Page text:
For Maddie, the decision came in small increments, first traveling with the team on selected trips while trying to keep up with school her sophomore year, then making the leap to leave high school prior to her senior year. "Never in a million years did we think she'd make the Olympic team at that point," Karen said. "We just thought, this will be a great experience and maybe she'd have a chance to go to the Olympics in 2020."

Jeff said: "We just talked constantly about the experience. We told Maddie, 'Have a good time, work hard, enjoy it because you're doing things kids your age don't normally have the chance to do.'

"The idea was not to create unreasonable expectations, but [Krikorian] left the window open, which for Maddie was huge. She's a competitor, relentless, fierce. When she heard [making the roster of the senior national team] was a possibility, as she normally does, she gave her ultimate effort."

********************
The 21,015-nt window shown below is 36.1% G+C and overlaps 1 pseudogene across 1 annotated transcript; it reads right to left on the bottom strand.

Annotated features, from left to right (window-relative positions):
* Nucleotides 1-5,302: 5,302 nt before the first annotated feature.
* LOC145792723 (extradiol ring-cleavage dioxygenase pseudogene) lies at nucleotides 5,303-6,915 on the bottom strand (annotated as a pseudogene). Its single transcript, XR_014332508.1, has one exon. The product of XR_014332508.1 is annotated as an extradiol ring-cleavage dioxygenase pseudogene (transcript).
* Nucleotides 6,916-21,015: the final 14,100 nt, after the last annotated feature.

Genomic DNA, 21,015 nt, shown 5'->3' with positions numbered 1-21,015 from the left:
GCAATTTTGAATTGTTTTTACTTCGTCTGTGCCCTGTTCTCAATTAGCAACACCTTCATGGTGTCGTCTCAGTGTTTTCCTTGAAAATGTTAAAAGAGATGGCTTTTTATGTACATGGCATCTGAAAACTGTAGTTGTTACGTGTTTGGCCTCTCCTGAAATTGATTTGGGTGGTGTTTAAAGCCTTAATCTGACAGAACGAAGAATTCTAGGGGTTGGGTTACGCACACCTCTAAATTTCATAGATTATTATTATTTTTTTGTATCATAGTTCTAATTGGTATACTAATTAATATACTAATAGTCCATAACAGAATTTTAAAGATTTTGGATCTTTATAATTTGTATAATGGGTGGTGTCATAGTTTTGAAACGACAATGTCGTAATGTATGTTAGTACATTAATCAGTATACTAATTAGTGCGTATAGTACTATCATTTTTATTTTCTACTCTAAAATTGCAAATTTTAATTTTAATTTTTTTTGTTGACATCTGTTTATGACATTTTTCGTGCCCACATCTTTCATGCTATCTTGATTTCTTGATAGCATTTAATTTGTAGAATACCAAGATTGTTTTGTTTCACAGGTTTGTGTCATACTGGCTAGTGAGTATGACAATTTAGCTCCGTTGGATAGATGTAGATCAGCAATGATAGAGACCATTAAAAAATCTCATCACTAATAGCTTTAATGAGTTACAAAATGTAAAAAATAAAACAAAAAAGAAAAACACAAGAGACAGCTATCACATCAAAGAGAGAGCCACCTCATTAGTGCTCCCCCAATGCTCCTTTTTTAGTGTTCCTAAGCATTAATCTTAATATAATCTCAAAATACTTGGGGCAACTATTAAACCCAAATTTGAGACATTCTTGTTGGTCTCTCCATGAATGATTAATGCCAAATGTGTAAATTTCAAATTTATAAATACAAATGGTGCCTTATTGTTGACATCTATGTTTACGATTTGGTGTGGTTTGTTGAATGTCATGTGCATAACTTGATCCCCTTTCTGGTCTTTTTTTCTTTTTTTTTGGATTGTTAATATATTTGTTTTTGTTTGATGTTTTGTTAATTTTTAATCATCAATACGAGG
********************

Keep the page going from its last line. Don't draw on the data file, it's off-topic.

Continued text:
Missing classes while enrolled in high school, Karen said, was more stressful than the decision to leave for an online curriculum. Maddie agreed. "It's what I want to do. It's not a huge deal for me," Maddie said. "It's an easy commute [to training] and it's a once-in-a-lifetime opportunity to be able to train, do school, hang out with friends. It's a wonderful life, very cool."

Maddie also had a ready role model in Maggie Steffens, who was 17 when she first joined the U.S. national water polo team and 19 when, as the youngest member of the team, she led the U.S. to the Olympic gold medal and was named the FINA Player of the Year.

Steffens recalled having lunch with Maddie and Makenzie Fischer three years ago after both made their first senior team roster. "Just to let them know, 'Hey, I'm here for you guys. I went through something very similar. I know it's tough to leave behind your friends,'" Steffens said. "They didn't move away from home, but it's still a feeling of moving away. And it's also scary because you're now surrounded by people eight years your elder, so it's completely different.